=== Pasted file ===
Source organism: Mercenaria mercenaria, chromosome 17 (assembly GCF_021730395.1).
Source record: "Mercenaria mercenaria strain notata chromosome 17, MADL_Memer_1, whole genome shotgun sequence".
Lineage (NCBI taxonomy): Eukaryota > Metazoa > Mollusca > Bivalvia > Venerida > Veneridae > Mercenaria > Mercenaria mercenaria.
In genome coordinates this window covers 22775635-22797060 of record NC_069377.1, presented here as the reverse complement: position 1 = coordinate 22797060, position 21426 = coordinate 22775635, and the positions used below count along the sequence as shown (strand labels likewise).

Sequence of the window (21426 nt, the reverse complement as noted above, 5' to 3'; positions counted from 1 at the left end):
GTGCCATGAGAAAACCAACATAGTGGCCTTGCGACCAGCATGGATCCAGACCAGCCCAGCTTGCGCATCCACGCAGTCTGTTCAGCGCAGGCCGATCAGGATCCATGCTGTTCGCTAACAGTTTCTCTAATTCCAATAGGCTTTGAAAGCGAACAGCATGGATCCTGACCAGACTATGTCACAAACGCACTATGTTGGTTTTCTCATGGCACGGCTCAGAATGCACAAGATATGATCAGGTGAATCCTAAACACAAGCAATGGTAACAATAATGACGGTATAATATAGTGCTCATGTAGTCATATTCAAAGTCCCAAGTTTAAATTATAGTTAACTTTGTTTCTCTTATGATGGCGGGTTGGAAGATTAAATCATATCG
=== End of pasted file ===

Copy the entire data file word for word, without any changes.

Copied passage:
Source organism: Mercenaria mercenaria, chromosome 17 (assembly GCF_021730395.1).
Source record: "Mercenaria mercenaria strain notata chromosome 17, MADL_Memer_1, whole genome shotgun sequence".
Lineage (NCBI taxonomy): Eukaryota > Metazoa > Mollusca > Bivalvia > Venerida > Veneridae > Mercenaria > Mercenaria mercenaria.
In genome coordinates this window covers 22775635-22797060 of record NC_069377.1, presented here as the reverse complement: position 1 = coordinate 22797060, position 21426 = coordinate 22775635, and the positions used below count along the sequence as shown (strand labels likewise).

Sequence of the window (21426 nt, the reverse complement as noted above, 5' to 3'; positions counted from 1 at the left end):
GTGCCATGAGAAAACCAACATAGTGGCCTTGCGACCAGCATGGATCCAGACCAGCCCAGCTTGCGCATCCACGCAGTCTGTTCAGCGCAGGCCGATCAGGATCCATGCTGTTCGCTAACAGTTTCTCTAATTCCAATAGGCTTTGAAAGCGAACAGCATGGATCCTGACCAGACTATGTCACAAACGCACTATGTTGGTTTTCTCATGGCACGGCTCAGAATGCACAAGATATGATCAGGTGAATCCTAAACACAAGCAATGGTAACAATAATGACGGTATAATATAGTGCTCATGTAGTCATATTCAAAGTCCCAAGTTTAAATTATAGTTAACTTTGTTTCTCTTATGATGGCGGGTTGGAAGATTAAATCATATCG